Keep in mind that the Rs. 119 per inmate expenditure. In effect, just about one rupee per day is available for every inmate’s clothing, only one rupee per day for education, and only one rupee per day for welfare activities relating to an inmate per day. In addition, only 4% gets spent on medical needs, which amounts to Rs. 4 per inmate per day. It is highly deficient, keeping in view that inmates suffer from a variety of ailments. Many come from poor and low nutrition backgrounds. Jails are often overcrowded and lack essential hygiene, while nutrition and food quality standards are often inadequate. The seriousness of the health situation is apparent from the fact that nearly 4.7 lakh hospital visits get arranged every year. Hence, even the medical budget is inadequate.
Against the provision of 3,320 medical staff for prisons, including doctors and others, only 1,962 are in place—about 59%. It means about 1.4 medical staff per prison. If we exclude the higher proportion of doctors in some of the biggest and more prominent prisons, many Indian prisons would have only one medical officer. What is more, among the medical staff, the number of women medical officers is only 254. In other words, there is less than one woman medical staffer for five prisons. It is not possible to attend to most medical problems of prisoners with such a shortfall of human resources.
One way out for jail officials is to simply underestimate the extent of medical problems prisoners face in prisons. So, while the number of those suffering from mental health problems is known to be very high in prisons, officially, these are estimated to be just about 7,300, or only five per prison. At 7,300, the percentage of mental health patients is estimated to be less than two per cent of the total inmates of 4,78,000 counted at the end of the year—after excluding those who are inmates for shorter periods. By this estimate, Indian jails are the healthiest places globally from the mental health point of view. The number of persons who suffered from serious and common mental health problems in the United States and OECD countries in 2019 is estimated at 20%.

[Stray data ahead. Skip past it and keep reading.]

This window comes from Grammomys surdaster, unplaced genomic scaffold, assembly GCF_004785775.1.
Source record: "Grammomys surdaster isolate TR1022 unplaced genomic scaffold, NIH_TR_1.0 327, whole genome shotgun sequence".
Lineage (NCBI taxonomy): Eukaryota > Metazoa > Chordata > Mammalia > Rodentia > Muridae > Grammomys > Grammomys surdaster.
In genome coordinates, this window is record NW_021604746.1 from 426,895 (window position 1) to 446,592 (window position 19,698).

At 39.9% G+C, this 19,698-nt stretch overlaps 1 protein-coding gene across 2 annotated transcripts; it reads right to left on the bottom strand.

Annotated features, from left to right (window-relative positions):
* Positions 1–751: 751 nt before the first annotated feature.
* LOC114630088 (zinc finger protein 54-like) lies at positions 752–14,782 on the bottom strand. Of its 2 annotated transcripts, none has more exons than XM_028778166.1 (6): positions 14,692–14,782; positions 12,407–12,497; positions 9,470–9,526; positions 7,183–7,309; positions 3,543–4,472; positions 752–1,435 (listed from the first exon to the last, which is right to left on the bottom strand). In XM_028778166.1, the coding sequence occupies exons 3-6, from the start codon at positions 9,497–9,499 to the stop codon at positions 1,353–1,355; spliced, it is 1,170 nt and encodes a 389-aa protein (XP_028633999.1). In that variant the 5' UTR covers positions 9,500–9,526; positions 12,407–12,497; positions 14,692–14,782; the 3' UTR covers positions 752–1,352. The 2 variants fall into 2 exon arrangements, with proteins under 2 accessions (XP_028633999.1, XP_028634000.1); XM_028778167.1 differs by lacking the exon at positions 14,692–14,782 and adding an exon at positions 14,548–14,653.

Consider the availability of psychiatrists, psychologists, welfare officers, probation officers—all combined into one group of correctional staff—1,307 posts have been provided for 1,350 Indian prisons. It is less than one per prison, much less if we account for the higher number of mental health professionals in a few selected prisons. However, the actual number who have been appointed is only 761, which brings the figure closer to one correctional staffer for every two prisons.
Seen as a percentage of total prison staff, the number of doctors and all medical staff, psychiatrists, psychologists, welfare officers and probation officers (about 2,700 out of the total staff strength in jails of about 60,000) is just about 4%. This figure shows the very low priority in prisons to health, mental health, correctional services, and welfare.
Budgets must increase, and budget priorities should improve to create adequate space for jail reforms. Budgetary aspects should receive sufficient attention in the discourse on jail reforms. Without proper prioritization and allocations, it will be difficult to reform jails despite all the discussion.
The writer is an honorary convener, Campaign to Save Earth Now. His recent books include Man over Machine and Protecting Earth for Children. The views are personal.